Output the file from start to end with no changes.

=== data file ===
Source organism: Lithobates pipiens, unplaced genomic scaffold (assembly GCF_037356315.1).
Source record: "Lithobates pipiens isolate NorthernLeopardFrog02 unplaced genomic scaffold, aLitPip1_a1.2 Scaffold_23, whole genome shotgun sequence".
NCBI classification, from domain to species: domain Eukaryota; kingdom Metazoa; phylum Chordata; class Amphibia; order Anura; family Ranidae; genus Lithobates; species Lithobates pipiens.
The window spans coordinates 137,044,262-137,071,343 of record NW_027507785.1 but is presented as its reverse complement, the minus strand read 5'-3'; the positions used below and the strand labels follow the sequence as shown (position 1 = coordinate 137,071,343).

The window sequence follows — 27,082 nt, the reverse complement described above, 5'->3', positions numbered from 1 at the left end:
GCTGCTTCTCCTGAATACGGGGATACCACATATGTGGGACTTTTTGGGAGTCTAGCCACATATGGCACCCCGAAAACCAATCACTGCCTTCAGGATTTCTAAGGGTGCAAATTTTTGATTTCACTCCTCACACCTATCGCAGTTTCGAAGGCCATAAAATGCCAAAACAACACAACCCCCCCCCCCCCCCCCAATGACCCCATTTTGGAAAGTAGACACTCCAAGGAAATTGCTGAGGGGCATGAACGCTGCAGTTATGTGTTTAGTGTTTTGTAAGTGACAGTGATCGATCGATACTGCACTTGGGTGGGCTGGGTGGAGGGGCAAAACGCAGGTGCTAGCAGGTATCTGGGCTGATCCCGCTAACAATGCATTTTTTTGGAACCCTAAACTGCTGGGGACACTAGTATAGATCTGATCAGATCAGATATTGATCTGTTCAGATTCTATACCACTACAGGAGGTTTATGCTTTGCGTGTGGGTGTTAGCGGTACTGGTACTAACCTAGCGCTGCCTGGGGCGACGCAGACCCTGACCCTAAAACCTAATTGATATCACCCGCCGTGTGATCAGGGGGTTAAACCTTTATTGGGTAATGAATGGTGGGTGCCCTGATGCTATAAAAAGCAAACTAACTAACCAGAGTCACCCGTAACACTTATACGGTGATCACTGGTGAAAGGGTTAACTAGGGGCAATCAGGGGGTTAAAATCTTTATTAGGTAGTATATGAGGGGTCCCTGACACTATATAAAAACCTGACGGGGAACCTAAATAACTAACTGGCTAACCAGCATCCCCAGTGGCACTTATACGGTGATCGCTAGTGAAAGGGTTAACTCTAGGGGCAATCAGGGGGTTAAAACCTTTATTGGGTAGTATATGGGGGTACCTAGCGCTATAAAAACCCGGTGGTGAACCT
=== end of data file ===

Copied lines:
Source organism: Lithobates pipiens, unplaced genomic scaffold (assembly GCF_037356315.1).
Source record: "Lithobates pipiens isolate NorthernLeopardFrog02 unplaced genomic scaffold, aLitPip1_a1.2 Scaffold_23, whole genome shotgun sequence".
NCBI classification, from domain to species: domain Eukaryota; kingdom Metazoa; phylum Chordata; class Amphibia; order Anura; family Ranidae; genus Lithobates; species Lithobates pipiens.
The window spans coordinates 137,044,262-137,071,343 of record NW_027507785.1 but is presented as its reverse complement, the minus strand read 5'-3'; the positions used below and the strand labels follow the sequence as shown (position 1 = coordinate 137,071,343).

The window sequence follows — 27,082 nt, the reverse complement described above, 5'->3', positions numbered from 1 at the left end:
GCTGCTTCTCCTGAATACGGGGATACCACATATGTGGGACTTTTTGGGAGTCTAGCCACATATGGCACCCCGAAAACCAATCACTGCCTTCAGGATTTCTAAGGGTGCAAATTTTTGATTTCACTCCTCACACCTATCGCAGTTTCGAAGGCCATAAAATGCCAAAACAACACAACCCCCCCCCCCCCCCCCAATGACCCCATTTTGGAAAGTAGACACTCCAAGGAAATTGCTGAGGGGCATGAACGCTGCAGTTATGTGTTTAGTGTTTTGTAAGTGACAGTGATCGATCGATACTGCACTTGGGTGGGCTGGGTGGAGGGGCAAAACGCAGGTGCTAGCAGGTATCTGGGCTGATCCCGCTAACAATGCATTTTTTTGGAACCCTAAACTGCTGGGGACACTAGTATAGATCTGATCAGATCAGATATTGATCTGTTCAGATTCTATACCACTACAGGAGGTTTATGCTTTGCGTGTGGGTGTTAGCGGTACTGGTACTAACCTAGCGCTGCCTGGGGCGACGCAGACCCTGACCCTAAAACCTAATTGATATCACCCGCCGTGTGATCAGGGGGTTAAACCTTTATTGGGTAATGAATGGTGGGTGCCCTGATGCTATAAAAAGCAAACTAACTAACCAGAGTCACCCGTAACACTTATACGGTGATCACTGGTGAAAGGGTTAACTAGGGGCAATCAGGGGGTTAAAATCTTTATTAGGTAGTATATGAGGGGTCCCTGACACTATATAAAAACCTGACGGGGAACCTAAATAACTAACTGGCTAACCAGCATCCCCAGTGGCACTTATACGGTGATCGCTAGTGAAAGGGTTAACTCTAGGGGCAATCAGGGGGTTAAAACCTTTATTGGGTAGTATATGGGGGTACCTAGCGCTATAAAAACCCGGTGGTGAACCT